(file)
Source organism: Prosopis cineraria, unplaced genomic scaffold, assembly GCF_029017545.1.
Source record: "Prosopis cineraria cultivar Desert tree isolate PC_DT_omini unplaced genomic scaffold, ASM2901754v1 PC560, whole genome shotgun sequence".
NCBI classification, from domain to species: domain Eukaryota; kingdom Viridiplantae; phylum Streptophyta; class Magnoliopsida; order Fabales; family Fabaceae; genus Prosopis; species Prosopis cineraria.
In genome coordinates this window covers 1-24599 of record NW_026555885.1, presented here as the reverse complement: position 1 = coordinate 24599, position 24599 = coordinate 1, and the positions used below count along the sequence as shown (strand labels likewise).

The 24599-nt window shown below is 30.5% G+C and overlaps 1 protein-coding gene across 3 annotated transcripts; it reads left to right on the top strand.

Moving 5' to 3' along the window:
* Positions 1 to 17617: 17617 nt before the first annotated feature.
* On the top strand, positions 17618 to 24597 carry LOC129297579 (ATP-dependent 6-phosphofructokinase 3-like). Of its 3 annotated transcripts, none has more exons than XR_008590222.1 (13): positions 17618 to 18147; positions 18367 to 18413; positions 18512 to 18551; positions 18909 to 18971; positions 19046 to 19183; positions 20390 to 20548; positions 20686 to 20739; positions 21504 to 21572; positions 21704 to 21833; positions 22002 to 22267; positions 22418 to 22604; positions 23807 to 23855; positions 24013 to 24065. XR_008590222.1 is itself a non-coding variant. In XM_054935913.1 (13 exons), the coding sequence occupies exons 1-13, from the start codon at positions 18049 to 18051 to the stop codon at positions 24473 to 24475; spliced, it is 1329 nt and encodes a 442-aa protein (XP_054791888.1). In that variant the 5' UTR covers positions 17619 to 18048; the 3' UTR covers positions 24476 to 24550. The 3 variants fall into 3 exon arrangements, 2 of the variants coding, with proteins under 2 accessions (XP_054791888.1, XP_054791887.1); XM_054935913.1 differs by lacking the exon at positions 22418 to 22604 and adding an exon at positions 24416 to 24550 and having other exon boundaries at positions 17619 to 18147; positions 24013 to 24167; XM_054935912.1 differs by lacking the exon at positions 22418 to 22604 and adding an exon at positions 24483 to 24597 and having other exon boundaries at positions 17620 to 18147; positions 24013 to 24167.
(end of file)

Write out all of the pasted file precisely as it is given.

Source organism: Prosopis cineraria, unplaced genomic scaffold, assembly GCF_029017545.1.
Source record: "Prosopis cineraria cultivar Desert tree isolate PC_DT_omini unplaced genomic scaffold, ASM2901754v1 PC560, whole genome shotgun sequence".
NCBI classification, from domain to species: domain Eukaryota; kingdom Viridiplantae; phylum Streptophyta; class Magnoliopsida; order Fabales; family Fabaceae; genus Prosopis; species Prosopis cineraria.
In genome coordinates this window covers 1-24599 of record NW_026555885.1, presented here as the reverse complement: position 1 = coordinate 24599, position 24599 = coordinate 1, and the positions used below count along the sequence as shown (strand labels likewise).

The 24599-nt window shown below is 30.5% G+C and overlaps 1 protein-coding gene across 3 annotated transcripts; it reads left to right on the top strand.

Moving 5' to 3' along the window:
* Positions 1 to 17617: 17617 nt before the first annotated feature.
* On the top strand, positions 17618 to 24597 carry LOC129297579 (ATP-dependent 6-phosphofructokinase 3-like). Of its 3 annotated transcripts, none has more exons than XR_008590222.1 (13): positions 17618 to 18147; positions 18367 to 18413; positions 18512 to 18551; positions 18909 to 18971; positions 19046 to 19183; positions 20390 to 20548; positions 20686 to 20739; positions 21504 to 21572; positions 21704 to 21833; positions 22002 to 22267; positions 22418 to 22604; positions 23807 to 23855; positions 24013 to 24065. XR_008590222.1 is itself a non-coding variant. In XM_054935913.1 (13 exons), the coding sequence occupies exons 1-13, from the start codon at positions 18049 to 18051 to the stop codon at positions 24473 to 24475; spliced, it is 1329 nt and encodes a 442-aa protein (XP_054791888.1). In that variant the 5' UTR covers positions 17619 to 18048; the 3' UTR covers positions 24476 to 24550. The 3 variants fall into 3 exon arrangements, 2 of the variants coding, with proteins under 2 accessions (XP_054791888.1, XP_054791887.1); XM_054935913.1 differs by lacking the exon at positions 22418 to 22604 and adding an exon at positions 24416 to 24550 and having other exon boundaries at positions 17619 to 18147; positions 24013 to 24167; XM_054935912.1 differs by lacking the exon at positions 22418 to 22604 and adding an exon at positions 24483 to 24597 and having other exon boundaries at positions 17620 to 18147; positions 24013 to 24167.